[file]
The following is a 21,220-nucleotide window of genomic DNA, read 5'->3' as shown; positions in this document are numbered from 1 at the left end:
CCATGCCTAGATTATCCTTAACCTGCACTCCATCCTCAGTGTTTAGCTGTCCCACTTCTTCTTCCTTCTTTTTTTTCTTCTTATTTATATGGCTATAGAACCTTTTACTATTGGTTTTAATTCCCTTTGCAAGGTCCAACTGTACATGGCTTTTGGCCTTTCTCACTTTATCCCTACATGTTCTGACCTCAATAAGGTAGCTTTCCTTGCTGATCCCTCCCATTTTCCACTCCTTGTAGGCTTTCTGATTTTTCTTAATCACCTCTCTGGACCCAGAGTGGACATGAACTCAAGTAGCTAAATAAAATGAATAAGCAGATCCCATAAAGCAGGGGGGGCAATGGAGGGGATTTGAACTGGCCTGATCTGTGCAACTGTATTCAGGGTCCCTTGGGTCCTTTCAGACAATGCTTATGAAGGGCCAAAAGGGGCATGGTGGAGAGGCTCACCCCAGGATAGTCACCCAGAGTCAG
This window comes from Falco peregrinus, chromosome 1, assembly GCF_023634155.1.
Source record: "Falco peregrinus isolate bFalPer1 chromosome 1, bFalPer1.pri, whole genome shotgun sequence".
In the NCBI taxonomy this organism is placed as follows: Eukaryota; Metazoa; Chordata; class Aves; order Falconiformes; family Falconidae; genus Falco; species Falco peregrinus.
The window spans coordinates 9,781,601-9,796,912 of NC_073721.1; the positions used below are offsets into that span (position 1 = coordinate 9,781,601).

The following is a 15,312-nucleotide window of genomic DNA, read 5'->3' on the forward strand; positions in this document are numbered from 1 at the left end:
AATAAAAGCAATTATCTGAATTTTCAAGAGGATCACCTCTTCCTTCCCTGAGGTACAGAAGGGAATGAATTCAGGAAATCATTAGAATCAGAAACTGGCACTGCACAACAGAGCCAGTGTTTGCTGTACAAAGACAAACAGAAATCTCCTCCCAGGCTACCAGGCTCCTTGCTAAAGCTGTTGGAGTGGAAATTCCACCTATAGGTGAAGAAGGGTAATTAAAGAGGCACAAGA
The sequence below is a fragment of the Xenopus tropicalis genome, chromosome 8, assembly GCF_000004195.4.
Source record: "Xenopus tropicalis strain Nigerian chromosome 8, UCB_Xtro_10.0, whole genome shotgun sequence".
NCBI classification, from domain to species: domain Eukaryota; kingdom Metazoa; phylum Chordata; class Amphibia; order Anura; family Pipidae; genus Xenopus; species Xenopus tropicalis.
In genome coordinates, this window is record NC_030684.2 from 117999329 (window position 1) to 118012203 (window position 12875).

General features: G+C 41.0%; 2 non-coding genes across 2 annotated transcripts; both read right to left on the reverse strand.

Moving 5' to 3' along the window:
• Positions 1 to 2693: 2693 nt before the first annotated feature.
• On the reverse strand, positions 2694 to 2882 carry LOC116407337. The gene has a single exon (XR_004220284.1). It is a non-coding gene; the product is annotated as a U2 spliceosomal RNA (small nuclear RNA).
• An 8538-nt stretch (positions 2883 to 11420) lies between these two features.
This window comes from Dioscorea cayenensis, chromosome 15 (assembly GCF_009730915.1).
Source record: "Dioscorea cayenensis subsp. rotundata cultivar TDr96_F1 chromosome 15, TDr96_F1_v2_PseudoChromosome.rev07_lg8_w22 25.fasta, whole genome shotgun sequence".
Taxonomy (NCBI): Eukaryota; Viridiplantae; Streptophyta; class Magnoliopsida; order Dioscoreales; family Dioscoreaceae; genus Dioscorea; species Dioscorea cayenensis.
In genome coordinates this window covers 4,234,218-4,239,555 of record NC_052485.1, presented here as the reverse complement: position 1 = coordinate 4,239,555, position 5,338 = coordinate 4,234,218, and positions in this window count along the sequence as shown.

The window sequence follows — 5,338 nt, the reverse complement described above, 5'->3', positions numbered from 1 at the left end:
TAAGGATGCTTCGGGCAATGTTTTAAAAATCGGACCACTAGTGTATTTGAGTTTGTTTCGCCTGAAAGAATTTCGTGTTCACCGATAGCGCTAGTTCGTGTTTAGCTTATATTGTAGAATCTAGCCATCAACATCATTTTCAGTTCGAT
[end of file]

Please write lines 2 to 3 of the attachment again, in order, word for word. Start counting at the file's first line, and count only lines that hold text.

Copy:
CCATGCCTAGATTATCCTTAACCTGCACTCCATCCTCAGTGTTTAGCTGTCCCACTTCTTCTTCCTTCTTTTTTTTCTTCTTATTTATATGGCTATAGAACCTTTTACTATTGGTTTTAATTCCCTTTGCAAGGTCCAACTGTACATGGCTTTTGGCCTTTCTCACTTTATCCCTACATGTTCTGACCTCAATAAGGTAGCTTTCCTTGCTGATCCCTCCCATTTTCCACTCCTTGTAGGCTTTCTGATTTTTCTTAATCACCTCTCTGGACCCAGAGTGGACATGAACTCAAGTAGCTAAATAAAATGAATAAGCAGATCCCATAAAGCAGGGGGGGCAATGGAGGGGATTTGAACTGGCCTGATCTGTGCAACTGTATTCAGGGTCCCTTGGGTCCTTTCAGACAATGCTTATGAAGGGCCAAAAGGGGCATGGTGGAGAGGCTCACCCCAGGATAGTCACCCAGAGTCAG
This window comes from Falco peregrinus, chromosome 1, assembly GCF_023634155.1.